An employment tribunal remedy hearing last week awarded a university law lecturer £168,000 for constructive unfair dismissal.
In 2020 Elizabeth Aylott succeeded in her claim against her former employer, private law university BPP, with the Central London employment tribunal finding that the university had failed to reduce her workload despite her mental health issues, leading the employment law specialist to leave her post in spring 2019.
Aylott suffered from anxiety and depression and was diagnosed with autism spectrum disorder after leaving her job at BPP. She had repeatedly raised issues about her workload at BPP and her problems coping with it.
At one point during her employment with BPP one colleague had said she was a good worker but was “as mad as a box of frogs”.
Following a four-day remedy hearing Aylott was awarded £168,000. This six-figure sum included £71,200 for future financial losses, £32,000 for past financial losses and £20,000 for injury to feelings.
Occupational health was not engaged with Aylott early enough, the tribunal heard last year. Judge Timothy Adkin said: “The claimant said that she had suffered a breakdown, felt overloaded and could no longer cope,” but her boss Mr Shaw “suggested that her feelings of stress were based on her perception.”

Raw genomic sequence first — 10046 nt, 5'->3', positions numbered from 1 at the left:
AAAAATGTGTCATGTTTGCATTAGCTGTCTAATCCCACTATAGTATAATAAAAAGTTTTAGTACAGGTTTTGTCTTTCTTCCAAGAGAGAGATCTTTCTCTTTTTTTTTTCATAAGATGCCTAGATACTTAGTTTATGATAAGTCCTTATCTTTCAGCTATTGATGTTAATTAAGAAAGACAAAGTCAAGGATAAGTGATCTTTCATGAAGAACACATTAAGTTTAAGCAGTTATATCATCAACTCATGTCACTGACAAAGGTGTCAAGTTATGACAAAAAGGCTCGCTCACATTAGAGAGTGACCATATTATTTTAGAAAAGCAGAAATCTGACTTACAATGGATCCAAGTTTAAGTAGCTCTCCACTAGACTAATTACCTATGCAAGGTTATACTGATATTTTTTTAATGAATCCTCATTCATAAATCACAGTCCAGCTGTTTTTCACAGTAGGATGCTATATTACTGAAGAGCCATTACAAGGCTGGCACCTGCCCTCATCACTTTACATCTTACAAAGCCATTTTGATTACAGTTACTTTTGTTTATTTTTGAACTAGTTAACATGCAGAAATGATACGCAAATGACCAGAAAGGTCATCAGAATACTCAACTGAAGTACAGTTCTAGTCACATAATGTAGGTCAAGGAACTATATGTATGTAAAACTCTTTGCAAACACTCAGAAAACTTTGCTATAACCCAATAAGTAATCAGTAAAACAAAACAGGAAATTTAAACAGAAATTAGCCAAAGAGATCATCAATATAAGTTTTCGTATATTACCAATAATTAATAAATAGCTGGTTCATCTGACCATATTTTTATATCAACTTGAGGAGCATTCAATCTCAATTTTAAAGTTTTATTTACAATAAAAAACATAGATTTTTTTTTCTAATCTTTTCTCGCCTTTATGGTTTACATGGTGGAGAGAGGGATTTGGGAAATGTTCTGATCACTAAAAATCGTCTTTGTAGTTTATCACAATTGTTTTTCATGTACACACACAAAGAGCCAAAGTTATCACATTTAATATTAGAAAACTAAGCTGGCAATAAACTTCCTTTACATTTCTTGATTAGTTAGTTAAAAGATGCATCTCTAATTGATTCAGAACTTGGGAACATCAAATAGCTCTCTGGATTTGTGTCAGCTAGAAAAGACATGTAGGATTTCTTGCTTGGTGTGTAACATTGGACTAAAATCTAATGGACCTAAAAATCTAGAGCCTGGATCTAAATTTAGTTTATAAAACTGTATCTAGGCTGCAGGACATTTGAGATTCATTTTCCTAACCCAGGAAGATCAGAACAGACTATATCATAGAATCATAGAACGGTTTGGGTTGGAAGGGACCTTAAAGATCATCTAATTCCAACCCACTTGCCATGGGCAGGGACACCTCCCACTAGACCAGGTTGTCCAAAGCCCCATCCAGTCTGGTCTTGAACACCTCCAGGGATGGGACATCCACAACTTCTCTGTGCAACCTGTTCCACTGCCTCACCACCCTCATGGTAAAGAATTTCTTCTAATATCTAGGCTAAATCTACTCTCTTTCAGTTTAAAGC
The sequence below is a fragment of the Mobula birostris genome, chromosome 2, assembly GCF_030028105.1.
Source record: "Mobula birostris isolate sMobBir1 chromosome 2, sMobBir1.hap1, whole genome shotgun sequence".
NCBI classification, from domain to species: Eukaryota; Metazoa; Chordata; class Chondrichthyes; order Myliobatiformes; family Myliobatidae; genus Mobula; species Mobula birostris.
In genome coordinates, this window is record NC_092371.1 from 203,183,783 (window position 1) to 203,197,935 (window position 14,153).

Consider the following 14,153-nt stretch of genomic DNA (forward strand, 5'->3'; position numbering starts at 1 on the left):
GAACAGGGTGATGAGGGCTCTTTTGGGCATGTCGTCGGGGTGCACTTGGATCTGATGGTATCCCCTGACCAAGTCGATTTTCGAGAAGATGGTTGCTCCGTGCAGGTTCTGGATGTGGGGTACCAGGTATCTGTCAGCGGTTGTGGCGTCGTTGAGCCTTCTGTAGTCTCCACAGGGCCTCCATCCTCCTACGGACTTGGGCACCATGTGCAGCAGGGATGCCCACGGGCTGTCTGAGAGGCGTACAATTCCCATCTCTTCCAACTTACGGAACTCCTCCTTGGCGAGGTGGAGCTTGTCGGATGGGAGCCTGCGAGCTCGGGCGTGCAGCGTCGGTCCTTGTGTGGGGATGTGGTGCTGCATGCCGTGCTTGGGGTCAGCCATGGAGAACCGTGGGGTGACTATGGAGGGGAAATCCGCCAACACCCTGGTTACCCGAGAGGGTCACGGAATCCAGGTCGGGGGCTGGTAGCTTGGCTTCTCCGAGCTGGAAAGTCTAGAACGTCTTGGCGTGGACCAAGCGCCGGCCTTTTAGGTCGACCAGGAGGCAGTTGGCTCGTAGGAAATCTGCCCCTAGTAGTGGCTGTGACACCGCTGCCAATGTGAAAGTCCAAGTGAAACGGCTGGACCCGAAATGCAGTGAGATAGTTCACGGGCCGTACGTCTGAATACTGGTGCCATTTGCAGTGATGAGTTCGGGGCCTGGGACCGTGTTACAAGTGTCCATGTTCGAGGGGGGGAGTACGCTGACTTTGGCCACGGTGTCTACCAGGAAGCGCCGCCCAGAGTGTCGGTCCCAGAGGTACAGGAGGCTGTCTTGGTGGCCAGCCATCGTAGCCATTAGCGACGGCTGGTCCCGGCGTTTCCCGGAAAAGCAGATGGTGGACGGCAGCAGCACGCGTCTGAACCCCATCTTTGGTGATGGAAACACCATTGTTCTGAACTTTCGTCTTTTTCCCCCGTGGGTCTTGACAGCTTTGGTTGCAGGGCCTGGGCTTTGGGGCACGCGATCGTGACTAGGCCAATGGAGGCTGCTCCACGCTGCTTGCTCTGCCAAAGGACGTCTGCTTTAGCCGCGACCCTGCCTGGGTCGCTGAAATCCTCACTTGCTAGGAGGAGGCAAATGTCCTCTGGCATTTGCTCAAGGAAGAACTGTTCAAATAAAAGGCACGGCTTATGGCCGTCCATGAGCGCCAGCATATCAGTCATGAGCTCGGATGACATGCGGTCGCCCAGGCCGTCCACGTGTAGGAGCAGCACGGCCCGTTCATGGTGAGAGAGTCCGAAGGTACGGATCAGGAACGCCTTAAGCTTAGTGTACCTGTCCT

The judge commented that Shaw was “plainly of the view that managers working in excess of contractual hours was “normal’.”
In a statement provided for the remedy hearing, Aylott said: “I think it is reasonable to conclude that I was crying out for help, possibly throughout 2018, but certainly from 19 or 20 September 2018.
“It led to a much more severe breakdown, and a vulnerability that I do not think I can fully recover from.
“By the time I was finally referred to occupational health I had severe depressive illness with anxiety and panic attacks, with thoughts of self-harm and suicidal ideation and drinking heavily.
“If I had received OH support earlier, I could have recovered quietly, as I wished to do, and returned to BPP, so there is a direct correlation between the lack of OH support and my financial and career status now.”
BPP had successfully defended other aspects of the case, including claims for direct and indirect disability discrimination, harassment, and failing to make reasonable adjustments.